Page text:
Photo by Anete Lusina on

I love me a good massage. For that matter, I love me almost every kind of “therapy.” Massage, chiropractic, acupuncture, reiki, reflexology, cranial…all of it. This is foremost on my mind today as I have spent the past six weeks dealing with recurring pain in my right lower inner calf. One day I can barely put any weight on it, the next it feels better. At times it just feels “off”, not painful, but not right. It’s been frustrating. Along the way I’ve seen two chiropractors and a massage therapist twice. They all provided temporary relief, but it just didn’t stick.

Then I had the session that I think finally resolved things. I went to someone who practices Chinese medicine, combined with other techniques that include chiropractic adjustments and cranial therapy. I’ve gone to their centre in years past while in MontrĂ©al, and when I received the email saying they were open, I called.

I’d forgotten that they would start by warming my back muscles – using their knuckles and elbows to massage both sides of my back, from shoulder to foot. Then they get in between each vertabrae as I exhale. After flipping onto my back, it’s time for some traction and cranial work. This is usually done with two people, one at my neck the other putting one hand under my back and one over my heart, right shoulder and right side. It’s always my right side apparently…

This time it also included some soft movement of my hips and pelvis – possibly the cause of the pain in my right leg. One hand was placed under my lower back, the other across my lower belly and right hip. Once that was done and I found myself lying on my back, my body already felt so much better. My body was returning to its normal state.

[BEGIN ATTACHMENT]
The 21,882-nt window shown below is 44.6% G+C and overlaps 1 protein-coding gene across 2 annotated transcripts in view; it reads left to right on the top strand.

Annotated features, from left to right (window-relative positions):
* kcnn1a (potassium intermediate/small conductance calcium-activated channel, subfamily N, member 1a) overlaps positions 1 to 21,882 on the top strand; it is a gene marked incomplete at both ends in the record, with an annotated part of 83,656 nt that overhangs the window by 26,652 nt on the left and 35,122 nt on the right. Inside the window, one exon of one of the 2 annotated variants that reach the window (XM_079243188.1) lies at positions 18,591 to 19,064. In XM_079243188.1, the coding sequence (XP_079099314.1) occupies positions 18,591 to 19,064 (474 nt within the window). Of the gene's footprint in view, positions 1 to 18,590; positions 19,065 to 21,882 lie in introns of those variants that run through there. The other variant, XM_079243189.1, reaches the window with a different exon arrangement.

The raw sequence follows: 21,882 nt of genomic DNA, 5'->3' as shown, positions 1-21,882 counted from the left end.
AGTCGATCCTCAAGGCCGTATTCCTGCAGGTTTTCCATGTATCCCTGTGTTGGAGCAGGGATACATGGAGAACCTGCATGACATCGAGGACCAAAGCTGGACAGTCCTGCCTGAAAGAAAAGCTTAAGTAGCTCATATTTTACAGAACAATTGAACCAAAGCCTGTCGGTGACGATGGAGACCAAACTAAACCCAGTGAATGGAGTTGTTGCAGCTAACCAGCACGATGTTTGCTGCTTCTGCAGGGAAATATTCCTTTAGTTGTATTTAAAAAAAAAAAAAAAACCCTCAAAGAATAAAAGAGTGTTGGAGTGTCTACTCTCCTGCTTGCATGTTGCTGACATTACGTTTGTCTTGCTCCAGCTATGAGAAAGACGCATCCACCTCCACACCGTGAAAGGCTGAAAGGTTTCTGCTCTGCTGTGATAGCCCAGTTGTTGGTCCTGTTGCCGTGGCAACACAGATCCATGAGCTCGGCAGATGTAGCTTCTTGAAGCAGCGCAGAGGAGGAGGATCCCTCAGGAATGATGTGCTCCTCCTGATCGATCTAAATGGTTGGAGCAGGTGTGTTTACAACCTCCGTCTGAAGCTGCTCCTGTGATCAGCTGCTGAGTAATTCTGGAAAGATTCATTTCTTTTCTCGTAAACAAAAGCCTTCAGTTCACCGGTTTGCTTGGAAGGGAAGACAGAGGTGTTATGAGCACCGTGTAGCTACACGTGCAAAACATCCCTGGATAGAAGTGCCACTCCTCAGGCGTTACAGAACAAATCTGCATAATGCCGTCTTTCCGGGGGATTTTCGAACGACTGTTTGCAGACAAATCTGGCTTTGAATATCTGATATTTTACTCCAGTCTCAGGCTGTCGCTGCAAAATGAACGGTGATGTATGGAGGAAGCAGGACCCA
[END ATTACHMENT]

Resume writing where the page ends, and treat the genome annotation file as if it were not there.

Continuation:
Sometimes I think it’s a ploy – put me into a place of deep contentment and relaxation, and then CRACK. With my muscles, and entire being, at ease, my skeletal system is ready for adjustments. This starts with a move I don’t always enjoy. Cotton is placed in my mouth for me to bite on. Ethan’s hands cradle my head – one on my neck and the anther under my jaw – and YANK! a quick tug that I feel all the way down my spinal cord. This time, it brought relief to my lower spine and tailbone. It’s the first time I’ve actually enjoyed this maneuver. The “cracking” of my neck, upper, middle and lower back that ensued created longer and louder “cracks” than I’ve ever heard before. Clearly my entire body was wonky.

Not anymore. I left that session feeling better, both body and soul – albeit in a zombie state for the remainder of the evening. I slept well and woke up to a new day, feeling better than I have since May 9th. So grateful for that.

The number of therapy sessions I’ve had over past month and a half has made me think about the value of touch. It can be incredibly reassuring, relaxing and healing. And in pandemic times, as a singleton, these moments are few and far between. Shall I thank whatever happened to my knee/leg/hip/sacrum for providing some? A little silver lining maybe?

I have always loved having someone lightly move their fingertips across my back as I fall asleep. That sweet touch just lulls me into the world of happy dreams. Just ask my ex-husband. I would always say “please draw on my back.” Eventually his response became “I hate your back. I love you, but I hate your back.” Thankfully, he usually acquiesced. The time I dated a man who automatically did that, without me ever asking? Well, I thought I’d found “the one.” (Clearly not only because of this, but it sure did help!) Apparently drawing on my my back as we cuddled and fell asleep wasn’t quite enough to make that relationship last. Damn shame.

The very first time I went for a massage my therapist had a book in her office tilted “Hands That Heal.” Lisa was amazing, with hands that certainly healed. I would leave her office feeling like I was walking on clouds – both physically and mentally. She always said “don’t drive!” I wish I hadn’t lost track of her. Last thing I heard, she’d moved to DC. Lucky are those who enter her office.

All that to say, hands certainly do heal. I’ve had a regular regimen of massage and acupuncture for years now, and I won’t be changing that any time soon. As I settle into life in MontrĂ©al, and discover my “maintenance team”, I am ever thankful to those that help me maintain a healthy and strong body and mind.

Photo by Ryutaro Tsukata on